Family of Briton jailed in notorious Egyptian prison distraught after Sisi's pardon 'withdrawn'

Family of Briton jailed in notorious Egyptian prison distraught after Sisi's pardon 'withdrawn'
Laura Plummer was expecting a presidential pardon from 'hell hole' Egyptian jail, only for the British Embassy to inform her family that there had been a 'mistake'
2 min read
30 January, 2018
Plummer had just begun her three-year sentence in a notorious Cairo jail [Facebook]

The family of imprisoned Briton Laura Plummer, held in a notorious Egyptian prison, were left distraught after the presidential pardon was 'withdrawn'.

The 33-year-old from Hull was sentenced to three years in prison after she was found with 290 tablets of the opioid painkiller Tramadol in her suitcase at Hurghada airport, a Red Sea destination popular with foreign tourists.

Plummer, a shop assistant, claimed the painkillers, which are legal in the UK, were for her Egyptian husband's back pain. 

The opioid is banned in Egypt due to its widespread use as a heroin substitute. The north African country has a growing rate of opioid and heroin use, as well as a spiralling HIV epidemic.

Plummer's family were expecting her release on Sunday after being told that Egyptian President Abdel Fattah al-Sisi may grant her a presidential pardon, which he customarily issues on a "day of mercy" marking the anniversary of Egypt's revolution on 25th January.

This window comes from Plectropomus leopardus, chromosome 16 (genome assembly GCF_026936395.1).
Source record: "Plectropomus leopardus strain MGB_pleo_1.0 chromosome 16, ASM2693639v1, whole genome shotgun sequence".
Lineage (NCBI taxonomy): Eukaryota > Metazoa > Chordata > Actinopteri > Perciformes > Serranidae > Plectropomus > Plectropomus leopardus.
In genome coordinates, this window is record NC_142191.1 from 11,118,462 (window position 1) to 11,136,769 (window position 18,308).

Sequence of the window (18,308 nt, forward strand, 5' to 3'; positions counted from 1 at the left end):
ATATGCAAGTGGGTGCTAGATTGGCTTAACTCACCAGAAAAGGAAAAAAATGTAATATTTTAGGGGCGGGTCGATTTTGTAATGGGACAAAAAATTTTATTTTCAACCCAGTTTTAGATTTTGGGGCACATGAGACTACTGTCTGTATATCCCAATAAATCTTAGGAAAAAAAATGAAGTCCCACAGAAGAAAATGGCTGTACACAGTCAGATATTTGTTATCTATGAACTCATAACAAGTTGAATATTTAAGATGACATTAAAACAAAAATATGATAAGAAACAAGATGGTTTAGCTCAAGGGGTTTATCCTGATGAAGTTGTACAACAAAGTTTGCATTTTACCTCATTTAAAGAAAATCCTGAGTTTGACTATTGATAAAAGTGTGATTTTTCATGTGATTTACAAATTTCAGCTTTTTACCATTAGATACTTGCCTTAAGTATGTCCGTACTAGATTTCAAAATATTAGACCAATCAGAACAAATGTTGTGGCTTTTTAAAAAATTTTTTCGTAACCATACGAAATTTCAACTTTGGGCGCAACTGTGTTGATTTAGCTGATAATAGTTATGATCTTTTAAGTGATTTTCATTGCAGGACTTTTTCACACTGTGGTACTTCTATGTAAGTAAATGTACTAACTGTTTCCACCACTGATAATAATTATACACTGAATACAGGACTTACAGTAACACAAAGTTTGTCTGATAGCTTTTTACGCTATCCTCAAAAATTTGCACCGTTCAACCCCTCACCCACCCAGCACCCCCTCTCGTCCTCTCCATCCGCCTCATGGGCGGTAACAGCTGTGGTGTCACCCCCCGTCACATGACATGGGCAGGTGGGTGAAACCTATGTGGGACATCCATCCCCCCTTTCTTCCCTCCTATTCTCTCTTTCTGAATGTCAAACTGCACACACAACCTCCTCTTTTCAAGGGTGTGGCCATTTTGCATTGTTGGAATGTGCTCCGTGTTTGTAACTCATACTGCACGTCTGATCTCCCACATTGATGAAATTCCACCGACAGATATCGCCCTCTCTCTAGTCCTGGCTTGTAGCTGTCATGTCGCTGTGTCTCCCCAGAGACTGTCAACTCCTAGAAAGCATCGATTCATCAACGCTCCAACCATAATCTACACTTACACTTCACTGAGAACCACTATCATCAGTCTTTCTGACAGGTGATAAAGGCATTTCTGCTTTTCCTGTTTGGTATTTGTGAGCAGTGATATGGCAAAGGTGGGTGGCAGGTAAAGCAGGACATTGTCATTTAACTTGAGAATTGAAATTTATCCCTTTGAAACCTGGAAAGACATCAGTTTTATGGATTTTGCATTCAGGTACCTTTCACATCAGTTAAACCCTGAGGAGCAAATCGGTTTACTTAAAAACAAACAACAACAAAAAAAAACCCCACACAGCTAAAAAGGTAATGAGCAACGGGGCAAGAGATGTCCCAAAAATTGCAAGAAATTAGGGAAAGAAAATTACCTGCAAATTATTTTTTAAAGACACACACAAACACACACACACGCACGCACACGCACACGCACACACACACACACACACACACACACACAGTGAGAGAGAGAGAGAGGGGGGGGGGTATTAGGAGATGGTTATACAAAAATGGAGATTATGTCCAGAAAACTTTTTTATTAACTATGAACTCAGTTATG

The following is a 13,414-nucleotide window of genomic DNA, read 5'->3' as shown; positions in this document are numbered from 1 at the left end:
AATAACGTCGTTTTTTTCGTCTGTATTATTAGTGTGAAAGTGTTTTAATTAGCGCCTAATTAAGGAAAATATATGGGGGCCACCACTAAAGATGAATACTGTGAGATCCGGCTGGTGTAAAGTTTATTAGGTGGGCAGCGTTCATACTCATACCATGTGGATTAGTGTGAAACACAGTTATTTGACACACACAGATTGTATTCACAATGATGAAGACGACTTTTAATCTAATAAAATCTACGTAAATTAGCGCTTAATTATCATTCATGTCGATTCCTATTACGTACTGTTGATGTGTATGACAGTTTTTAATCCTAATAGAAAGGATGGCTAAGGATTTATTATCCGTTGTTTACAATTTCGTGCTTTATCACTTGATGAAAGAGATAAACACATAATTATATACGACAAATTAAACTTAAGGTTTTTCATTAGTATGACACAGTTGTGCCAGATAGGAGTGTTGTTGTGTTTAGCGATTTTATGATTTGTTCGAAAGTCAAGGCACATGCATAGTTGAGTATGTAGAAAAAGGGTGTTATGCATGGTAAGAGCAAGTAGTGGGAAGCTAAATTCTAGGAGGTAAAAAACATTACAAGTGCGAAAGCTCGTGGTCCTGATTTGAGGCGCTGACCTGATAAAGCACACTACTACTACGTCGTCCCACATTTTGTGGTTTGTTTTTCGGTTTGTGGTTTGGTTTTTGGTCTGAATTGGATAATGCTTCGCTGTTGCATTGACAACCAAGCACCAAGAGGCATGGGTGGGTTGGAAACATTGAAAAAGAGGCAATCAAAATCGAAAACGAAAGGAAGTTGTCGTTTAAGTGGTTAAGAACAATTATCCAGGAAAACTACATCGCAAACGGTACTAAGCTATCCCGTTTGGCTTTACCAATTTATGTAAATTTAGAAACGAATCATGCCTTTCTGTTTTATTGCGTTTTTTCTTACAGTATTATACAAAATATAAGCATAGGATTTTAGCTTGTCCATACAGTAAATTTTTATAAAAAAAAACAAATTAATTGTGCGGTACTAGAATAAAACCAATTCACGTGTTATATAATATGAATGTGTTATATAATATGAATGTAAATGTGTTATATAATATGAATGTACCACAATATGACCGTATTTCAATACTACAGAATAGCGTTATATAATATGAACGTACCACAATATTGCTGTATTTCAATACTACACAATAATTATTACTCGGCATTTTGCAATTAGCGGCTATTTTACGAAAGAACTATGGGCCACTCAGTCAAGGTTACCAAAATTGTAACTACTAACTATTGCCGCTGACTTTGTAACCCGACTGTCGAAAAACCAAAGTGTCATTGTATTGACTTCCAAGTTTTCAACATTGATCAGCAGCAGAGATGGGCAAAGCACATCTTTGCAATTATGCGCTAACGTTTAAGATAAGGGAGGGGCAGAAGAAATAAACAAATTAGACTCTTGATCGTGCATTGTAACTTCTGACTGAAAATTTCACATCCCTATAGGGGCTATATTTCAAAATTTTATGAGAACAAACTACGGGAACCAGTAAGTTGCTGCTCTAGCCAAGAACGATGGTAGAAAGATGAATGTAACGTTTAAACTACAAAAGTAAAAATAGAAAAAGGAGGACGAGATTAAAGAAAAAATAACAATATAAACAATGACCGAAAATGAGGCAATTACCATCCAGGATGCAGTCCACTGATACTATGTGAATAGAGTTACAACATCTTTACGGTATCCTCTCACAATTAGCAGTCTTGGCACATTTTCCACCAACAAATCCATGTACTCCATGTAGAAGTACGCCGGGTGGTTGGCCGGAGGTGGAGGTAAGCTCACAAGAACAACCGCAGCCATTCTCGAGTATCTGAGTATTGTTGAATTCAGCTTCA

Despite her name appearing on a presidential pardon list, the British Embassy in Cairo told her family that there had been a 'mistake', and she now faces a further six months before an appeal could be heard.

British police said on Monday that a probe into how she got hold of the drugs, available only on prescription in the UK, is continuing.

An East Yorkshire Police spokesman said: "We are trying to determine if a criminal act may have taken place."

"We are still looking into the circumstances of how the prescription drugs came to be in her possession and if any further individual has committed any offences. This investigation is still ongoing."

Plummer was reportedly suicidal due to the cramped and squalid conditions at the notorious al-Qanater prison in Cairo, where she was being held.

President Sisi previously said that there were no political prisoners in Egypt, while human right groups estimate there are nearly 60,000 political prisoners currently held. 

In the prisons, the torture epidemic is nothing short of 'crime against humanity'. Human Rights Watch found that Egypt's regular police and national security officers enjoy a culture of near total impunity, and routinely torture political detainees with techniques that include beatings, electric shocks, stress positions, and sometimes rape.